5 Nonprofits HR Challenges and How to Fix Them
Are nonprofit HR challenges any different than those for-profits face?
If so, what are they? And how can nonprofit leaders address them?
Here’s a close look at what makes nonprofit HR unique and five challenges you can learn to avoid.
Nonprofits and for-profits: Structural differences
Reviewing the structural differences between for-profit and nonprofit organizations helps expose the roots of many nonprofit HR challenges.
For-profits are privately or publicly owned companies that:
Pay income taxes
Sell products or services to generate the most profit possible
May receive money from investors
May give equity and dividends to shareholders
Aim to produce a return on investment
Focus on their bottom line
Nonprofits are run by boards of directors and elected officers. These organizations:
Usually don’t pay income taxes
Exist to advance causes or provide benefits to society
Can sell products or services, but reinvest or donate all profits
Source capital from individual donations, membership dues or grants from the government, foundations or corporations
Don’t issue stock
Often provide an intangible social return to donors
Focus on their mission and community
These focal points aren’t mutually exclusive. You could argue that to be a healthy organization of either structure, you must focus on your mission, your community and your bottom line.
Still, the way both organizational types get their capital – via investments (for-profits) or donations (nonprofits) – has a discernible effect on their long-term operations.
Structurally, nonprofits have built-in incentives for being mission-driven and community-focused.
Nonprofit HR culture
While mission and community take the primary focus at nonprofits, their people management responsibilities are no less demanding.
Behind many nonprofit HR challenges is the struggle to balance the demands of the public mission and community with internal operations. Sometimes the development of clear HR goals, strategies and tactics hang in that balance.
Nonprofit leaders have to be effective managers and champions for a cause all at once. That’s no easy task.
At the same time, nonprofit employees are expected to be both effective in their roles and supportive of the mission, too.
There is often a great deal of pressure on nonprofit managers and employees with little time to focus on employment concerns. This can translate into HR problems.
Here are five specific nonprofit HR challenges you might encounter and how you can start addressing them today.
Challenge 1: Employment law compliance
Sometimes nonprofit companies – especially small organizations – assume that they don’t need to worry about state or federal employment laws.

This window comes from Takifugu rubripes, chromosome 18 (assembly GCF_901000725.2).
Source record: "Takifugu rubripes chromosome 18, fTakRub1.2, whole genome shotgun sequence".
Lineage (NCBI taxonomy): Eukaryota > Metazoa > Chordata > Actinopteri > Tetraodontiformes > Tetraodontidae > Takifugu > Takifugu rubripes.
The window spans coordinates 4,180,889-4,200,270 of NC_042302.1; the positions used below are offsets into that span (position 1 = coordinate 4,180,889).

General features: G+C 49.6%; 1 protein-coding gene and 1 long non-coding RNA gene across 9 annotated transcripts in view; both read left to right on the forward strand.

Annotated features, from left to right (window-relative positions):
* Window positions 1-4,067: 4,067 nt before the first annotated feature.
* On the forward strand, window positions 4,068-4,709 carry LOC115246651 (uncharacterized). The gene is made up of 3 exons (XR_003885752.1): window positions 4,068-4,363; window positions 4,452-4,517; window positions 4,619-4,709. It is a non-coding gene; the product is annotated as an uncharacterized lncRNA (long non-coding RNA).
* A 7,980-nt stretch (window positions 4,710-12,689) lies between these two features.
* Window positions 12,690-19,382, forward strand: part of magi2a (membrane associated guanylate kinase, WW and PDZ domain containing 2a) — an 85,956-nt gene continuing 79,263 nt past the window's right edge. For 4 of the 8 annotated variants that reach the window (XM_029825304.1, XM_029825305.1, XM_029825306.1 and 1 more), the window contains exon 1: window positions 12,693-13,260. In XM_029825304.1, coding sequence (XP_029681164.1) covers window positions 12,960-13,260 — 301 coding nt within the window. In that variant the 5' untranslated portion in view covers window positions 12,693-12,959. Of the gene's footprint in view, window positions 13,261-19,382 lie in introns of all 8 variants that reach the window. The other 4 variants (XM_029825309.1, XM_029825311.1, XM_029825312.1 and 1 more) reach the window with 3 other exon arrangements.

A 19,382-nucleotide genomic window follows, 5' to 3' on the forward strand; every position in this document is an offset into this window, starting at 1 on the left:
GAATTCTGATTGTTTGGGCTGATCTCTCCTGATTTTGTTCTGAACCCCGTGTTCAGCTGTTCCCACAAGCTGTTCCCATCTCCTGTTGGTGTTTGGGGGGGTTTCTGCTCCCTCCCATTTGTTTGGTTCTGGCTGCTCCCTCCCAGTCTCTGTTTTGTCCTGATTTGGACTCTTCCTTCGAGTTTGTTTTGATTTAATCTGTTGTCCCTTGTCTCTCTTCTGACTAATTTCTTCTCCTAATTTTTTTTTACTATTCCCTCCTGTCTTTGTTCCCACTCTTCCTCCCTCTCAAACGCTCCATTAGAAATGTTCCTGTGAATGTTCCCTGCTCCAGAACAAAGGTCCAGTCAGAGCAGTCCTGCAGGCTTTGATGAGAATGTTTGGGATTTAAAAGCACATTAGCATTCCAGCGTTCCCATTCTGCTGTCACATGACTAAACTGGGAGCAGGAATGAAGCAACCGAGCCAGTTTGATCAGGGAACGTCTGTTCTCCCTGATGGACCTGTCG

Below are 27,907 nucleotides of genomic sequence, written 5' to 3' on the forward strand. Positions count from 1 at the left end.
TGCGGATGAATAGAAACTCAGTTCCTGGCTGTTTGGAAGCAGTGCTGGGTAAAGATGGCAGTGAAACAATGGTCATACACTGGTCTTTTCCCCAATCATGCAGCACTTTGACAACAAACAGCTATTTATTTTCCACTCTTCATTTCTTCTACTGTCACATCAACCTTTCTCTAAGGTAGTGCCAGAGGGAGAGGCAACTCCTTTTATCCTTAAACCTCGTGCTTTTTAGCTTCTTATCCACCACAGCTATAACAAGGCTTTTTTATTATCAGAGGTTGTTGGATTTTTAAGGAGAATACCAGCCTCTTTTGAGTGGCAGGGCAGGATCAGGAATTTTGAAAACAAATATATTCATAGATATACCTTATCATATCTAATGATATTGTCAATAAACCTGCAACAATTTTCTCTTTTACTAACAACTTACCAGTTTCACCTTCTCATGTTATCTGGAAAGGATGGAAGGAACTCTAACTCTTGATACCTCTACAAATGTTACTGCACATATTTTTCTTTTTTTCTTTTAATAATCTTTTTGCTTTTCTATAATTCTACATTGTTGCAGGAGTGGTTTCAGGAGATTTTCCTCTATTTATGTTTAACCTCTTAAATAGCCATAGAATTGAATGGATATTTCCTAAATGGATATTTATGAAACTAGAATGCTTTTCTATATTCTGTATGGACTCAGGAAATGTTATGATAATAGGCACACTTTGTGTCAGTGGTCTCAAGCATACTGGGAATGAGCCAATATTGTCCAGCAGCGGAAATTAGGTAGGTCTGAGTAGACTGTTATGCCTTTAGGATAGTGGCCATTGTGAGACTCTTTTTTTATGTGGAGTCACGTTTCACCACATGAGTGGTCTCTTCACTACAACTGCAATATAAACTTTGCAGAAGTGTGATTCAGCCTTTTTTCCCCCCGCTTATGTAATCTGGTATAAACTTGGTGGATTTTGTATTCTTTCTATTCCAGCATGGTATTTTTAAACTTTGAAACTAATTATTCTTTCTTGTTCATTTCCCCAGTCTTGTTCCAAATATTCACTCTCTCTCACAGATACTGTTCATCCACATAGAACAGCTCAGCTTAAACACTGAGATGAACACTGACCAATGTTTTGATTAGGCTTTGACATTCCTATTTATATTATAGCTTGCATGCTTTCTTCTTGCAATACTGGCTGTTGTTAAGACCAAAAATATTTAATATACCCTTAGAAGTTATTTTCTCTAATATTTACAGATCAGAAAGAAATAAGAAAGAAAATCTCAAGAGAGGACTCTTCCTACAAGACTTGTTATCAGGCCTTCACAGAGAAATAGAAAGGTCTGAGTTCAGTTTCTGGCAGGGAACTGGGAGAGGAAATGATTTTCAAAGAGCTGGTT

But, just because nonprofits are tax-exempt doesn’t mean they are labor law-exempt, too.
Whether you’re working to make a profit or make a difference, if there are people in your organization who are treated as employees, the applicable employment and labor laws protect them.
The Department of Labor (DOL) enforces more than 180 laws concerning pay practices, employment records, leaves of absence and more – and that doesn’t count state or local labor laws.
Because maintaining labor law compliance is complicated and the laws are always changing, it’s wise to plan how you’ll stay informed and how your nonprofit will adhere to the requirements.
You can start by finding a reliable source for news and best practices, such as your state’s nonprofit association. You can also get outside support from an employment lawyer or professional employer organization (PEO).
And don’t miss the next nonprofit HR challenge on this list – it’s an especially important compliance issue to keep in mind.
Challenge 2: Volunteer and employee classification
Due to the potential for mistakes, one area of compliance that all businesses need to understand is worker classification (e.g., employee or independent contractor).
This can get especially tricky at nonprofits because of the frequent use of volunteer labor. Nonprofit managers must carefully decide whether workers are acting as employees or volunteers.
This isn’t as easy as it sounds, because individual workers may occasionally move between categories. For example, nonprofits might have employees who want to serve as volunteers as well – like an employee who wants to help at a special event.
Before allowing someone to volunteer – especially someone who’s also an employee – it’s important to understand how the Fair Labor Standards Act (FLSA) defines volunteers.
According to the FLSA, volunteers freely offer their help without thinking they might be paid or actually receiving compensation. Their services are usually part-time, and they don’t displace regular employees or perform their work.
The FLSA also prohibits a nonprofit’s paid employees from volunteering to perform the same tasks they’re already employed to perform.